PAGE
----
Net income for the year rose 5% to $2.7 billion on net sales of $26.9 billion. Worldwide snacks rose 6% and worldwide beverages up 9%. Snacks, PepsiCo's largest business, hit sales of $14.5 billion; worldwide beverages, its No. 2 category, sold $10.4 billion, followed by Quaker, which had less than 1% growth, to $2 billion.
Chairman-CEO Steve Reinemund said the integration of Quaker Oats Co. had gone well and would lead to further increased profits and revenue.
On the snack
Pepsi-Cola Co. will relaunch Diet Pepsi in March or April to tap into an aging population. Mr. Reinemund seemed optimistic that Pepsi's carbonated soft drinks -- a relatively stagnant category -- would grow as a result of new products and build on successful launches last year of Mountain Dew Code Red and the Amp energy drink.
The company said it would ramp up Gatorade's marketing spend and launch a version geared to Hispanics. Called Extremo, the sports drink will come in mango, citrus and tropical flavors. Its Propel vitamin-enhanced fitness water will roll nationally this year as well.
Troubles with Tropicana
One problem for the company was Tropicana. Sales grew just 1% last year, with fourth quarter results having slid 6%. The chilled-juice category, where Tropicana is strong, is down largely due to price increases.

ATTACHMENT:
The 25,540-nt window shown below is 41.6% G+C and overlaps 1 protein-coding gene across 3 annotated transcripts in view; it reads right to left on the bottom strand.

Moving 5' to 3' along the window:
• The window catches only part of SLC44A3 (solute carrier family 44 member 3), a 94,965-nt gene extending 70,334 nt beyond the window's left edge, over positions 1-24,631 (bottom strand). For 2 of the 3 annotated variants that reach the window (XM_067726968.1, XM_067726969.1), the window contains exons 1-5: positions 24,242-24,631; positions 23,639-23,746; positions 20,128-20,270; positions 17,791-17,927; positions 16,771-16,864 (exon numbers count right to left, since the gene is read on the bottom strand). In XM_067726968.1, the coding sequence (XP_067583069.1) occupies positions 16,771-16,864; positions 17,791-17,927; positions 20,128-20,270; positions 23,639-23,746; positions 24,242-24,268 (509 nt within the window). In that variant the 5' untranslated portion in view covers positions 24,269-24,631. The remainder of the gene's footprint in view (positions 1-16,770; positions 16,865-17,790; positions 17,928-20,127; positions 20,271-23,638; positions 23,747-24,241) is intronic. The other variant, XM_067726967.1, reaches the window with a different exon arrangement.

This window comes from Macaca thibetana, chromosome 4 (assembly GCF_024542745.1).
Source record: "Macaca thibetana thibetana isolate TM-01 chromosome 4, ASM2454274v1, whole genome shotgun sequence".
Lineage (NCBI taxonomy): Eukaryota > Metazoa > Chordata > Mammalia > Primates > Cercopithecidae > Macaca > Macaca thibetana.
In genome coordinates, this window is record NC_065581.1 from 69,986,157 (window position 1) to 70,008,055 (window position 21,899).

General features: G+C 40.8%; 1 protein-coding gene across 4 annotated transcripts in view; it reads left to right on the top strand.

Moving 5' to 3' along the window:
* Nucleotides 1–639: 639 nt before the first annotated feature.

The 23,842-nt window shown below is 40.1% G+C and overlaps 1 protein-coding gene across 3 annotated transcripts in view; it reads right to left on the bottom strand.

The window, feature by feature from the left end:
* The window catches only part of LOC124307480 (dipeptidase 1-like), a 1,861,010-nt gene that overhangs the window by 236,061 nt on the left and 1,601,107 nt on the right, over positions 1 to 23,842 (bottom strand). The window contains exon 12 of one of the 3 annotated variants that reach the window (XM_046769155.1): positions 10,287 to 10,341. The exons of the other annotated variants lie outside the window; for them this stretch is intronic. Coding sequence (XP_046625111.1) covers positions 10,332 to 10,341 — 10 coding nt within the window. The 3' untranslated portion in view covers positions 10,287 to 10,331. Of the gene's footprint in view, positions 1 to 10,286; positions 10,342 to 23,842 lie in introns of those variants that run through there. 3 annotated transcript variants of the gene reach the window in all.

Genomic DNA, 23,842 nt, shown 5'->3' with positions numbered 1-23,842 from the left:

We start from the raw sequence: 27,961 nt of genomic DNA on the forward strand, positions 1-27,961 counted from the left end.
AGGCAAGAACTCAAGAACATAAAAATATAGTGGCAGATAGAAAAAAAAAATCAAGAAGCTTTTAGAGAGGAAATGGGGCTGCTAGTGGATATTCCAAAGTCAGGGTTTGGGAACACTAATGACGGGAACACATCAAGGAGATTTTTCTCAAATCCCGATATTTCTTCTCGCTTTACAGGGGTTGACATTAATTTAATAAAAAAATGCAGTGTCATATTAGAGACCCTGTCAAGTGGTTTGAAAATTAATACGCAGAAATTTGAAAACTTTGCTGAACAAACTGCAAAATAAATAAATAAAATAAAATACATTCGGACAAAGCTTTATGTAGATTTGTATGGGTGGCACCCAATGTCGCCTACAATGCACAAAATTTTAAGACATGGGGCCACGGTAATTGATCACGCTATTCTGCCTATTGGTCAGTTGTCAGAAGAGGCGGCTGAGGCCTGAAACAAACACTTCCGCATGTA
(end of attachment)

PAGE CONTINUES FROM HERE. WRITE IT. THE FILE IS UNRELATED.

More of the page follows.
PepsiCo's vice chairman, Robert Morrison, who is Quaker Oats Co.'s chairman, president and CEO, admitted that Tropicana had been hampered by a failure to innovate, its slow integration into the Quaker sales force and weak media support.
The brand received just $6.6 million dollars in first 10 months of last year, compared with $34 million in 2000, according to Taylor Nelson Sofres' CMR.
Separately, PepsiCo said Susan Wellington, president of U.S. beverages at Quaker North America, is taking a leave of absence March 1 for personal reasons. Charles Maniscalco will replace her as president of U.S. beverages in the Gatorade division. He had been president of Quaker's snack business since 1998. His replacement has not been named.